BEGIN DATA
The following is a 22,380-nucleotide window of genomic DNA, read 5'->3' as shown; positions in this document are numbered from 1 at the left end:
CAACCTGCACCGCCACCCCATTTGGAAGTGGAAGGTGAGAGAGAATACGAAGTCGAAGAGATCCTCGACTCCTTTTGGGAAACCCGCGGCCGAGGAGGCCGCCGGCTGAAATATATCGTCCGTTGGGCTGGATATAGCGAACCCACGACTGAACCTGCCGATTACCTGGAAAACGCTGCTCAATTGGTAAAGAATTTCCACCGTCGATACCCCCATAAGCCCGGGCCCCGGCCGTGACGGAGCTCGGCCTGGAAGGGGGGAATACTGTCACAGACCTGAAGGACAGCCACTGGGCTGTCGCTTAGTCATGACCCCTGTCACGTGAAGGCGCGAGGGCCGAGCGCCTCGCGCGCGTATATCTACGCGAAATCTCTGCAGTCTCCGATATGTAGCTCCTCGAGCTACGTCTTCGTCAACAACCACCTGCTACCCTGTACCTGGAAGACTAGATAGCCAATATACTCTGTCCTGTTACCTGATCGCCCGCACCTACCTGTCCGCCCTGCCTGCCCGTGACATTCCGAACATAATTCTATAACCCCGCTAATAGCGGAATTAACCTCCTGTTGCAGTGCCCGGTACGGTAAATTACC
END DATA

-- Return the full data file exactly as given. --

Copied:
The following is a 22,380-nucleotide window of genomic DNA, read 5'->3' as shown; positions in this document are numbered from 1 at the left end:
CAACCTGCACCGCCACCCCATTTGGAAGTGGAAGGTGAGAGAGAATACGAAGTCGAAGAGATCCTCGACTCCTTTTGGGAAACCCGCGGCCGAGGAGGCCGCCGGCTGAAATATATCGTCCGTTGGGCTGGATATAGCGAACCCACGACTGAACCTGCCGATTACCTGGAAAACGCTGCTCAATTGGTAAAGAATTTCCACCGTCGATACCCCCATAAGCCCGGGCCCCGGCCGTGACGGAGCTCGGCCTGGAAGGGGGGAATACTGTCACAGACCTGAAGGACAGCCACTGGGCTGTCGCTTAGTCATGACCCCTGTCACGTGAAGGCGCGAGGGCCGAGCGCCTCGCGCGCGTATATCTACGCGAAATCTCTGCAGTCTCCGATATGTAGCTCCTCGAGCTACGTCTTCGTCAACAACCACCTGCTACCCTGTACCTGGAAGACTAGATAGCCAATATACTCTGTCCTGTTACCTGATCGCCCGCACCTACCTGTCCGCCCTGCCTGCCCGTGACATTCCGAACATAATTCTATAACCCCGCTAATAGCGGAATTAACCTCCTGTTGCAGTGCCCGGTACGGTAAATTACC